• "Monsieur," Tom said, in French, "do me the favor to place that ring in th_ands of Madame Reynier. It is a matter of life and death. She will recogniz_he ring, it is her own," he added, as the young officer in surpris_esitated. He was a bright handsome young fellow, and after a moment's, pause, he went up to the lady. "My dear aunt," he said, "here is a mystery. An ol_panish beggar speaks French, not very good French, but enough to make out, and he begs me to give you this ring, which he says is yours, and which, b_he way, looks a valuable one." Madame Reynier, in some surprise, held out he_and for the ring. "It is not mine," she began, when a sudden thought struc_er, and turning it round she saw "a Louise Reynier, tumors reconnaissance,"
  • which she had had engraved on it, before giving it to Tom. "Who gave it t_ou, Jules?" she asked eagerly.
  • "That old pedler," Jules said.
  • "Bring him in," Madame Reynier said, "the carriage must wait; I must speak t_im and alone."
  • "My dear aunt," began her nephew.
  • "Don't be afraid, Jules, I am not going to run away with him, and if you are _ood boy you shall know all about it afterwards, wait here, Louise, with you_ousin;" and beckoning to Tom to follow her, she went into the house, the tw_fficers looking astounded at each other as the supposed Spanish pedle_ollowed her into her sitting-room.
  • "What is your message?" she asked.
  • Tom's answer was to remove his wide hat, wig, and beard.
  • "Himself!" Madame Reynier exclaimed, "my preserver," and she held out both he_ands to him. "How glad I am, but oh! how foolish to come here again, and—and"—she hesitated at the thought that he, an English spy, ought not t_ome to her, the wife of a French general.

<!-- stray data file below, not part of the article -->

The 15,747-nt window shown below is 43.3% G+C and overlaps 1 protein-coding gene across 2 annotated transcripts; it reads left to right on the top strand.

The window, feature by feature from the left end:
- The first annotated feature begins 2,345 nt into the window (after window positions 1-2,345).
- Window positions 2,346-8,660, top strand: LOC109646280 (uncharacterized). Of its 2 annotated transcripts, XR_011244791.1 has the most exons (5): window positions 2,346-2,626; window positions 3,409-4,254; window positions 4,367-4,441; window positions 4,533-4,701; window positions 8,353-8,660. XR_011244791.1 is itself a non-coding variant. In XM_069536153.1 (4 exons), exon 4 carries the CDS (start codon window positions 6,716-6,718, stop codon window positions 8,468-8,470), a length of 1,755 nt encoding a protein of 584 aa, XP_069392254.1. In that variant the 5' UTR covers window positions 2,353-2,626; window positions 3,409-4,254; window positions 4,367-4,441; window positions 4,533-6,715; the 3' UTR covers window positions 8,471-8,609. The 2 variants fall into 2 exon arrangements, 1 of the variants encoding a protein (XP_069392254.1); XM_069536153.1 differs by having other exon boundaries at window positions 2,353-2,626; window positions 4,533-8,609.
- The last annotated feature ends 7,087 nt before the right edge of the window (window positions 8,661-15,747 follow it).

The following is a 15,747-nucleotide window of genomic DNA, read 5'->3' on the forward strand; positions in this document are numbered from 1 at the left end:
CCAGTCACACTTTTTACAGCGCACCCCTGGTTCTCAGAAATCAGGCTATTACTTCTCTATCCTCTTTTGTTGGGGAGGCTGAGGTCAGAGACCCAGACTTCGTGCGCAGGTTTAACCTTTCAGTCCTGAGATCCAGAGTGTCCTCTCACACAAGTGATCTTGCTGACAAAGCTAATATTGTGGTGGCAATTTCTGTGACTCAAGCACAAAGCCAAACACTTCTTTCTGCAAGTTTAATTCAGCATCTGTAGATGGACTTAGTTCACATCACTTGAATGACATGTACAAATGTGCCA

• Tom guessed her thought. "Even General Reynier might succor us withou_etraying the interests of his country. Read that, madame; it is an ope_etter," and he handed her Lord Wellington's letter.
  • She glanced through it and turned pale. "Your brother! is he in the hands o_he guerillas? Where? How?"
  • "He is in the hands of that scoundrel Nunez; he swore he would be revenged fo_hat day's work, and he has had Peter carried off. No doubt to kill him wit_orture."
  • "Oh! and it is through me," Madame Reynier exclaimed, greatly distressed.
  • "What can we do! Please let me consult with my friends, every soldier shall b_t your service," and she opened the door. "Colonel Deschamps, Jules, com_ere directly, and bring Louise with you." These officers, on entering, wer_truck dumb with astonishment on finding a young peasant instead of an ol_edler, and at seeing tears standing in Madame Reynier's eyes. "Louise," sh_aid to her daughter, "look at this gentleman, who is he?"
  • The child looked hard at Tom; he was dressed nearly as when she first sa_im—and as he smiled she recognized him. "Oh, it is the good boy!" she cried, and leaped into Tom's arms, and kissed him heartily.
  • "Do you think we have gone mad, Jules, Louise and I? This is one of the youn_nglish officers who saved our lives, as you have often heard me tell you."
  • Jules stepped forward, and shook Tom's hand heartily, but Colonel Deschamp_ooked very serious. "But, madame," he began, "you are wrong to tell me this."
  • "No, Colonel;" Madame Reynier said, "here is a letter, of which this gentlema_s the bearer, from Lord Wellington himself, vouching for him, and asking fo_he help of every Frenchman."